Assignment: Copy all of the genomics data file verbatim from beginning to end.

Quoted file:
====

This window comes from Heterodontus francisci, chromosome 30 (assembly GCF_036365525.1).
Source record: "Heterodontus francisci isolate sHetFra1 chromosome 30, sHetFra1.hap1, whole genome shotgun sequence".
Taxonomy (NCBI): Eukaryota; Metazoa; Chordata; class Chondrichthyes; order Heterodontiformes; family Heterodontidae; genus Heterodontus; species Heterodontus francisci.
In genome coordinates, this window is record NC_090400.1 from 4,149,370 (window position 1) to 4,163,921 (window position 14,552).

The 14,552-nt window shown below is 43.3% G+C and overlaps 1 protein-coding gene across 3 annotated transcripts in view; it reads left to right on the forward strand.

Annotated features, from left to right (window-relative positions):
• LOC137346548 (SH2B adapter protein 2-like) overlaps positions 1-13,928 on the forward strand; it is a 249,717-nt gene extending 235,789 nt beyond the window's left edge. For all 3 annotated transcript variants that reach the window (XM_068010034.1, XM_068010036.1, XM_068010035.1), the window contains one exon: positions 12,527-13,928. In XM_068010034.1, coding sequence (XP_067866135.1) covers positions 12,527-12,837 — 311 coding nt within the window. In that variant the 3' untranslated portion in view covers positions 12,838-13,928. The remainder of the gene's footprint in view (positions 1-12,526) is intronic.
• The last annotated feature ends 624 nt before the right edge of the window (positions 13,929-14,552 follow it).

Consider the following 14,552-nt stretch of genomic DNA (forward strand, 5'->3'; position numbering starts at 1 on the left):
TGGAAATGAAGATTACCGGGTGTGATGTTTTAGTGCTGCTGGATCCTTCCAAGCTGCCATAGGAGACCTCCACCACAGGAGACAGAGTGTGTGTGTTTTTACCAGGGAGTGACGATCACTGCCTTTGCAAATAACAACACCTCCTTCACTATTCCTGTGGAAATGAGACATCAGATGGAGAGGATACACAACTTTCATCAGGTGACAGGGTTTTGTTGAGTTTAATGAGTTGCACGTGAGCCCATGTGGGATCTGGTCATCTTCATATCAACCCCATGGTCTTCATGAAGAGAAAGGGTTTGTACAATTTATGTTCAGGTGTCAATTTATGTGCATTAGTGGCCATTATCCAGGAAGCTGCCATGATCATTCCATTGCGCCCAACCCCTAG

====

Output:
This window comes from Heterodontus francisci, chromosome 30 (assembly GCF_036365525.1).
Source record: "Heterodontus francisci isolate sHetFra1 chromosome 30, sHetFra1.hap1, whole genome shotgun sequence".
Taxonomy (NCBI): Eukaryota; Metazoa; Chordata; class Chondrichthyes; order Heterodontiformes; family Heterodontidae; genus Heterodontus; species Heterodontus francisci.
In genome coordinates, this window is record NC_090400.1 from 4,149,370 (window position 1) to 4,163,921 (window position 14,552).

The 14,552-nt window shown below is 43.3% G+C and overlaps 1 protein-coding gene across 3 annotated transcripts in view; it reads left to right on the forward strand.

Annotated features, from left to right (window-relative positions):
• LOC137346548 (SH2B adapter protein 2-like) overlaps positions 1-13,928 on the forward strand; it is a 249,717-nt gene extending 235,789 nt beyond the window's left edge. For all 3 annotated transcript variants that reach the window (XM_068010034.1, XM_068010036.1, XM_068010035.1), the window contains one exon: positions 12,527-13,928. In XM_068010034.1, coding sequence (XP_067866135.1) covers positions 12,527-12,837 — 311 coding nt within the window. In that variant the 3' untranslated portion in view covers positions 12,838-13,928. The remainder of the gene's footprint in view (positions 1-12,526) is intronic.
• The last annotated feature ends 624 nt before the right edge of the window (positions 13,929-14,552 follow it).

Consider the following 14,552-nt stretch of genomic DNA (forward strand, 5'->3'; position numbering starts at 1 on the left):
TGGAAATGAAGATTACCGGGTGTGATGTTTTAGTGCTGCTGGATCCTTCCAAGCTGCCATAGGAGACCTCCACCACAGGAGACAGAGTGTGTGTGTTTTTACCAGGGAGTGACGATCACTGCCTTTGCAAATAACAACACCTCCTTCACTATTCCTGTGGAAATGAGACATCAGATGGAGAGGATACACAACTTTCATCAGGTGACAGGGTTTTGTTGAGTTTAATGAGTTGCACGTGAGCCCATGTGGGATCTGGTCATCTTCATATCAACCCCATGGTCTTCATGAAGAGAAAGGGTTTGTACAATTTATGTTCAGGTGTCAATTTATGTGCATTAGTGGCCATTATCCAGGAAGCTGCCATGATCATTCCATTGCGCCCAACCCCTAG